Despite its immense functionality and potential, especially in terms of disaster recovery, some organizations have remained on the sidelines when it comes to using cloud computing. Firms have worried that migrating sensitive and confidential data to off-site locations makes this information more vulnerable to loss or security breaches.
A recent survey of more than 4,000 organizations by the Ponemon Institute found that more than half currently transfer important data to cloud-based environments, up approximately 10 percent compared to a previous study. Between 2011 and 2012, the percentage of firms confident in vendors’ ability to protect sensitive and confidential information grew from 41 percent to 56 percent.
Larry Ponemon, founder and chairman of the Ponemon Institute, said businesses must be able to control both confidential and sensitive information.
“Respondents generally feel better informed, more confident in their cloud service providers and more positive about the impact on their security posture compared with last year,” Ponemon explained.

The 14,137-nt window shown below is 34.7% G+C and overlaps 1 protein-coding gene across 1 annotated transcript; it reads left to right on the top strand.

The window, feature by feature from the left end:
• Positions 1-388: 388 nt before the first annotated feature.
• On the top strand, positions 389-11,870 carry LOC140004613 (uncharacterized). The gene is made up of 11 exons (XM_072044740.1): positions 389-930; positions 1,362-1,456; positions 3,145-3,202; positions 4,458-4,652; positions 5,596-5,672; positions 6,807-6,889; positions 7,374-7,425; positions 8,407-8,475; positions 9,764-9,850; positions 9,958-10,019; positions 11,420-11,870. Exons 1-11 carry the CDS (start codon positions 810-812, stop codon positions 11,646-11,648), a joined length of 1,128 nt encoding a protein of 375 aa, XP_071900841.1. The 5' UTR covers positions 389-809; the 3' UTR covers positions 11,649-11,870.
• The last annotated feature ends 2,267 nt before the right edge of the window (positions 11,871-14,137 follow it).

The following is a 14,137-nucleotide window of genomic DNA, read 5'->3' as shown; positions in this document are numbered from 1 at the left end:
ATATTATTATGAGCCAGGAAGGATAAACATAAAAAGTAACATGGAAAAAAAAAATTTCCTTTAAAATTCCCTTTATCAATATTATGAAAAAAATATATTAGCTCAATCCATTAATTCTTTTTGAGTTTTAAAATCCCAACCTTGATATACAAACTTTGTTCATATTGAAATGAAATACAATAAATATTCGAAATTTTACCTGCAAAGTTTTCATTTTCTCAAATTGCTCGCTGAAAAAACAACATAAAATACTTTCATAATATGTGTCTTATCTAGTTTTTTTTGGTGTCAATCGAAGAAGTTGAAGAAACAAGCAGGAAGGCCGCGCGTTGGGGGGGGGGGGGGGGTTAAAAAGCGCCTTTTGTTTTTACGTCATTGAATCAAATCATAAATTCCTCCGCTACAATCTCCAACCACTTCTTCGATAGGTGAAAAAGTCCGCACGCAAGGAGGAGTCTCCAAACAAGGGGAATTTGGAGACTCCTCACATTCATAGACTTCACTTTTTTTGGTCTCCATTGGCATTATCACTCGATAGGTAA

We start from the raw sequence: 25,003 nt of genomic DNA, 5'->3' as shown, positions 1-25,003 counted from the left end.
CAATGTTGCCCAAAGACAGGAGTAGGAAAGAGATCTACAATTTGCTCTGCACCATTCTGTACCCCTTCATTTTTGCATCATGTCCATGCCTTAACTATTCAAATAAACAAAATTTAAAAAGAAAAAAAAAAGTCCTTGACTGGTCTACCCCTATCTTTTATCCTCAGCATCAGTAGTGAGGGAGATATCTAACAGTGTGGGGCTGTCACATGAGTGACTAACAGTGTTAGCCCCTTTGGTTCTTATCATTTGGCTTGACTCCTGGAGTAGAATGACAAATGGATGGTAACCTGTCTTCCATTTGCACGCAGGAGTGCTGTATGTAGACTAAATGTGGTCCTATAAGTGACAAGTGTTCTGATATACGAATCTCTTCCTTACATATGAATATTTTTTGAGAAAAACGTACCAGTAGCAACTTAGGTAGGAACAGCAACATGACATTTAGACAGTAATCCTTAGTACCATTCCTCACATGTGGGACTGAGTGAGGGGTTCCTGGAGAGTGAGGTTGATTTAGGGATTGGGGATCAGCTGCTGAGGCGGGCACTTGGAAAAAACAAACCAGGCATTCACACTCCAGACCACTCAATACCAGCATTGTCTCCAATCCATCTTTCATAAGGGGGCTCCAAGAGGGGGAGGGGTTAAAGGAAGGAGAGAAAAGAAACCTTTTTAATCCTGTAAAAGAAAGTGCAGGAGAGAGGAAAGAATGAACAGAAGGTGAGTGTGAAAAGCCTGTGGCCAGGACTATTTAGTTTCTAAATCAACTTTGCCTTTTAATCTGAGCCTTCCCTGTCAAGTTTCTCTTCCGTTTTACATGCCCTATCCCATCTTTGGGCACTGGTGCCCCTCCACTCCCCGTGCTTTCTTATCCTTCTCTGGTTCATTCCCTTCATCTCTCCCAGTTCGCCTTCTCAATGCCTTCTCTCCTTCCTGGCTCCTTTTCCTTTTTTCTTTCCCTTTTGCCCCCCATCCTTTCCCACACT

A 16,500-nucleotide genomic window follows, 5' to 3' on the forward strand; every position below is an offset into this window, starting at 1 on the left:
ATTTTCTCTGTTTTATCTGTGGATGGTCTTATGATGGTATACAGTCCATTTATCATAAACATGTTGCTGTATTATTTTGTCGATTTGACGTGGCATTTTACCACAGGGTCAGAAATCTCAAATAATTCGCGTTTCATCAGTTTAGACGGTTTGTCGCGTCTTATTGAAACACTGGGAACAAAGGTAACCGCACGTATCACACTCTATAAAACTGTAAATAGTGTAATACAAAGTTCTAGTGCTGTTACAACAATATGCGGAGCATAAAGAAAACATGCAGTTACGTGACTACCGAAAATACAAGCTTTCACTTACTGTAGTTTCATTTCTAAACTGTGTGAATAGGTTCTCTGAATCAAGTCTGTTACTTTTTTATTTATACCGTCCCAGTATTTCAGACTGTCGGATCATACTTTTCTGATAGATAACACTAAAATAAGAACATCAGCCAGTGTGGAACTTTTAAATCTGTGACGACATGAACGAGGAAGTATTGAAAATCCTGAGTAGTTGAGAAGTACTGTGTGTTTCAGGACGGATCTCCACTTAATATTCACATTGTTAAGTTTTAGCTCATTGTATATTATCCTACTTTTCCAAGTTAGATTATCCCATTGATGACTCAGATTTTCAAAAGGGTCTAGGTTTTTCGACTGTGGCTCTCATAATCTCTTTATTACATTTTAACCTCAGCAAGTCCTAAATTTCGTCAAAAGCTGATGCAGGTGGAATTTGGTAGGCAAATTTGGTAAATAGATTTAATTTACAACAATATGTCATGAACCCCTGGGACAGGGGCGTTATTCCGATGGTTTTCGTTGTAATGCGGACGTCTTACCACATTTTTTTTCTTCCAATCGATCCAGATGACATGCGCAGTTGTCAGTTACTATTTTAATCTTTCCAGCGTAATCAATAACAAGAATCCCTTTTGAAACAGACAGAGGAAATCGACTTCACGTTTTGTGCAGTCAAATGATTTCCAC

What makes cloud-based recovery so effective?
Before the emergence of cloud computing, companies often backed up mission-critical data to on-site devices like tapes, disks and hard drives. Not only can this process be arduous for employees, but also expensive if businesses transport this content to an off-site location. Firms that keep backups in-house could experience even more issues if a major disruption damages or even destroys these assets.
The cloud, on the other hand, is a different type of disaster recovery option. The technology is available through the Internet, allowing employees unprecedented access to work-related documents, regardless of their physical location. This flexibility is especially ideal if organizations must close their offices because of dangerous disasters.
The functionality of cloud backup is not its only attractive benefit. Businesses that purchase on-site IT systems generally make an upfront capital investment for solutions that may never even be used to full capacity. Firms leveraging the cloud pay for services they actually consume, and cloud computing’s scalability makes it easy for companies to add additional computing power or storage without buying more software and hardware.
Organizations of all sizes and industries can experience natural disasters that damage offices and data and halt productivity. Businesses that want to maintain some form of operational efficiency regardless of the situation can benefit greatly from relying less on on-site data devices in favor of cloud-based environments.